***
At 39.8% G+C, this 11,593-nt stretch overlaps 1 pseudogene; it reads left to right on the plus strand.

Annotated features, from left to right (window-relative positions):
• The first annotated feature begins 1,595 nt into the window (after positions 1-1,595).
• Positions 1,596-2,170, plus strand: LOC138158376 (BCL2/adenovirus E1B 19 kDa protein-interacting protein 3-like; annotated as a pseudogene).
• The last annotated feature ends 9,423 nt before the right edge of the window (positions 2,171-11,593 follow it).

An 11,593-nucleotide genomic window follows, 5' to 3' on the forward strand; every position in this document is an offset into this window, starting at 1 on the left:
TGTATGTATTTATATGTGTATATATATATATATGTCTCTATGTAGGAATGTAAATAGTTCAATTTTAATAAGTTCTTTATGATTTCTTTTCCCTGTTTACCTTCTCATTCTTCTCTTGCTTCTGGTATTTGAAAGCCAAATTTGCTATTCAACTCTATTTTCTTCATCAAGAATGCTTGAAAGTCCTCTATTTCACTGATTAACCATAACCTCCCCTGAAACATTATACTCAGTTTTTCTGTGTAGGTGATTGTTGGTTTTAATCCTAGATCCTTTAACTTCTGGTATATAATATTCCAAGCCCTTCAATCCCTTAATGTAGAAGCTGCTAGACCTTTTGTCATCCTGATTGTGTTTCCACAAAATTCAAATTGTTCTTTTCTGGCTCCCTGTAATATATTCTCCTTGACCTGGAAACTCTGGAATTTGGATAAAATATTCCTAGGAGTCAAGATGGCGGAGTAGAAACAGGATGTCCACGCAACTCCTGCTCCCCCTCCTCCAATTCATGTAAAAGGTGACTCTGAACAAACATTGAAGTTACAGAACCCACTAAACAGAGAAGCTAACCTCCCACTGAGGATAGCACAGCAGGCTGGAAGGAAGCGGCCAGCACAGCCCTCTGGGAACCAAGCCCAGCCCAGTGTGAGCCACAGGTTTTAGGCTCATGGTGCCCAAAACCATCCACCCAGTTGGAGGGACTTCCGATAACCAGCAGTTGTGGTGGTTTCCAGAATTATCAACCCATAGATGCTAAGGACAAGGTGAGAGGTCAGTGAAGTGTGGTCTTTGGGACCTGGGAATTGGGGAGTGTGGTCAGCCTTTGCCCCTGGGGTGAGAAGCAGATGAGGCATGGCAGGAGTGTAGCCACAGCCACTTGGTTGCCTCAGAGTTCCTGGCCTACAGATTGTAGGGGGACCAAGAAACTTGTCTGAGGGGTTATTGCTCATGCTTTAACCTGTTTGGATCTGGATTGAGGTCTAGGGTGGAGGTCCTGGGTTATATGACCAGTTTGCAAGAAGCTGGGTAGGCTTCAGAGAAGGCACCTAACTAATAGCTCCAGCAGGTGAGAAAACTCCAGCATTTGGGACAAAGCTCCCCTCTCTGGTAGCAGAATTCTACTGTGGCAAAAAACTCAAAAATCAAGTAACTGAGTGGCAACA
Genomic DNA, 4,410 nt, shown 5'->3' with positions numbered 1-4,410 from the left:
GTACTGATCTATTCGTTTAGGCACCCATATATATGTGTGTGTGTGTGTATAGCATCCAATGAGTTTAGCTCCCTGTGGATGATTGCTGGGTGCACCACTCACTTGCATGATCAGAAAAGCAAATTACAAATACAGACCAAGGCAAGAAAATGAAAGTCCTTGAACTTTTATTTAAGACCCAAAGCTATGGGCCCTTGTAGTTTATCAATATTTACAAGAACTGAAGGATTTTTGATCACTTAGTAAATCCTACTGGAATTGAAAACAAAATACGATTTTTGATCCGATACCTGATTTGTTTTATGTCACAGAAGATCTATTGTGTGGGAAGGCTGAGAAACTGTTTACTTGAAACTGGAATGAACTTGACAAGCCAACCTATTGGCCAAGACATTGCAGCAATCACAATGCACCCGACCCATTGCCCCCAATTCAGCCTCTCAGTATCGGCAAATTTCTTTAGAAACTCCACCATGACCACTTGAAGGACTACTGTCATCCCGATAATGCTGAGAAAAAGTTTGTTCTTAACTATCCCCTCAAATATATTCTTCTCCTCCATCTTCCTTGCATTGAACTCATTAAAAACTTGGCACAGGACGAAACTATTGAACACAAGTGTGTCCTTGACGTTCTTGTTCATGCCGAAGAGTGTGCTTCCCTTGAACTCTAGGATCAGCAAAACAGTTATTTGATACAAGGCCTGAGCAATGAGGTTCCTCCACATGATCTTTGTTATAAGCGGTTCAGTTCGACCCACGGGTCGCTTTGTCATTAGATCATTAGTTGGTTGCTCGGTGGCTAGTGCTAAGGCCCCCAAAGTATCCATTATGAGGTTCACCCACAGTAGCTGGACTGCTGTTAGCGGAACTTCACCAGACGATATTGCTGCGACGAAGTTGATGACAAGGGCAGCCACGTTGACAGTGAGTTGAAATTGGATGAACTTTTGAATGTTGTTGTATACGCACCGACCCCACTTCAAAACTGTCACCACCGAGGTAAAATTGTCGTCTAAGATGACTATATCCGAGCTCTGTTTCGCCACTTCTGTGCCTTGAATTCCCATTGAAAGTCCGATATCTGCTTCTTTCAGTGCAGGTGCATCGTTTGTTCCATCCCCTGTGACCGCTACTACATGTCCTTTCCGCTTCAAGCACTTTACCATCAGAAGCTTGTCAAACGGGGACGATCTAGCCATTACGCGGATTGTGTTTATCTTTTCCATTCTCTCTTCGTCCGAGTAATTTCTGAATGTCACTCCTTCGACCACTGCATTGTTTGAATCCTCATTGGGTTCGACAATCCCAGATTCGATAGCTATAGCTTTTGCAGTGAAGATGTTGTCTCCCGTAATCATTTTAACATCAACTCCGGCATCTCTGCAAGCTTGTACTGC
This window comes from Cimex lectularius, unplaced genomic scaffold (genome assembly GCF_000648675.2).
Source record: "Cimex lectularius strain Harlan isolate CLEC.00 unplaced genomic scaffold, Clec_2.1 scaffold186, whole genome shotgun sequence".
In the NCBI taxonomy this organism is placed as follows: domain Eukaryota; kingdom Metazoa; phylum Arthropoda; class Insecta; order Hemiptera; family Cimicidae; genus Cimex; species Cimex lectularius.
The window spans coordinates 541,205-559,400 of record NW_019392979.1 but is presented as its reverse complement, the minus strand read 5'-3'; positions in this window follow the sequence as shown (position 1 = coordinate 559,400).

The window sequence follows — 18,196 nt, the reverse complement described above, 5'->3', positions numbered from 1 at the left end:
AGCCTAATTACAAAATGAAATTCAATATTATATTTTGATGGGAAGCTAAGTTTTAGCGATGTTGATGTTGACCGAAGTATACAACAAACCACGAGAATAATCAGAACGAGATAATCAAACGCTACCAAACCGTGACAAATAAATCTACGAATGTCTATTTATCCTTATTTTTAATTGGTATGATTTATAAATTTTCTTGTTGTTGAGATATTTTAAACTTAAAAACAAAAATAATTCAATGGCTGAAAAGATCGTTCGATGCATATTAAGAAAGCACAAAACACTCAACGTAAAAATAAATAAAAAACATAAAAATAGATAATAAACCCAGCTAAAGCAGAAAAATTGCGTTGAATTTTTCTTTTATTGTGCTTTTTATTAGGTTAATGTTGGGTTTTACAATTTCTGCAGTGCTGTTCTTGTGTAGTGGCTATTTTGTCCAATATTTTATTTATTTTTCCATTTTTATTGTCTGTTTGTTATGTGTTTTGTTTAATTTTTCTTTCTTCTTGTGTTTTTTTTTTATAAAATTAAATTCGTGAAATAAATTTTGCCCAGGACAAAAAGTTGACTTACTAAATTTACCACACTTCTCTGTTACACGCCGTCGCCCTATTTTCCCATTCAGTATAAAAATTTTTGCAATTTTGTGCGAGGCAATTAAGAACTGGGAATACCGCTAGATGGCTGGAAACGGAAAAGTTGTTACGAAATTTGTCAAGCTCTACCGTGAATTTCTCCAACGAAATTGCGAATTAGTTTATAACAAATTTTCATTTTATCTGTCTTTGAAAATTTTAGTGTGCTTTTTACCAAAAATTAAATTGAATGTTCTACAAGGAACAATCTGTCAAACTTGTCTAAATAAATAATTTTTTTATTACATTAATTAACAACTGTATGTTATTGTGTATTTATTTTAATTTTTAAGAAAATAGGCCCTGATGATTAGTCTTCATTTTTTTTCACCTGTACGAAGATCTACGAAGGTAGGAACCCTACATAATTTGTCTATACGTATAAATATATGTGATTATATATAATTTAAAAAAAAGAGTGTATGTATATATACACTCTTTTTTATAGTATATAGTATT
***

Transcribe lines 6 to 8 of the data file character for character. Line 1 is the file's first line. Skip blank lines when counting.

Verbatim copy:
An 11,593-nucleotide genomic window follows, 5' to 3' on the forward strand; every position in this document is an offset into this window, starting at 1 on the left:
TGTATGTATTTATATGTGTATATATATATATATGTCTCTATGTAGGAATGTAAATAGTTCAATTTTAATAAGTTCTTTATGATTTCTTTTCCCTGTTTACCTTCTCATTCTTCTCTTGCTTCTGGTATTTGAAAGCCAAATTTGCTATTCAACTCTATTTTCTTCATCAAGAATGCTTGAAAGTCCTCTATTTCACTGATTAACCATAACCTCCCCTGAAACATTATACTCAGTTTTTCTGTGTAGGTGATTGTTGGTTTTAATCCTAGATCCTTTAACTTCTGGTATATAATATTCCAAGCCCTTCAATCCCTTAATGTAGAAGCTGCTAGACCTTTTGTCATCCTGATTGTGTTTCCACAAAATTCAAATTGTTCTTTTCTGGCTCCCTGTAATATATTCTCCTTGACCTGGAAACTCTGGAATTTGGATAAAATATTCCTAGGAGTCAAGATGGCGGAGTAGAAACAGGATGTCCACGCAACTCCTGCTCCCCCTCCTCCAATTCATGTAAAAGGTGACTCTGAACAAACATTGAAGTTACAGAACCCACTAAACAGAGAAGCTAACCTCCCACTGAGGATAGCACAGCAGGCTGGAAGGAAGCGGCCAGCACAGCCCTCTGGGAACCAAGCCCAGCCCAGTGTGAGCCACAGGTTTTAGGCTCATGGTGCCCAAAACCATCCACCCAGTTGGAGGGACTTCCGATAACCAGCAGTTGTGGTGGTTTCCAGAATTATCAACCCATAGATGCTAAGGACAAGGTGAGAGGTCAGTGAAGTGTGGTCTTTGGGACCTGGGAATTGGGGAGTGTGGTCAGCCTTTGCCCCTGGGGTGAGAAGCAGATGAGGCATGGCAGGAGTGTAGCCACAGCCACTTGGTTGCCTCAGAGTTCCTGGCCTACAGATTGTAGGGGGACCAAGAAACTTGTCTGAGGGGTTATTGCTCATGCTTTAACCTGTTTGGATCTGGATTGAGGTCTAGGGTGGAGGTCCTGGGTTATATGACCAGTTTGCAAGAAGCTGGGTAGGCTTCAGAGAAGGCACCTAACTAATAGCTCCAGCAGGTGAGAAAACTCCAGCATTTGGGACAAAGCTCCCCTCTCTGGTAGCAGAATTCTACTGTGGCAAAAAACTCAAAAATCAAGTAACTGAGTGGCAACA
Genomic DNA, 4,410 nt, shown 5'->3' with positions numbered 1-4,410 from the left: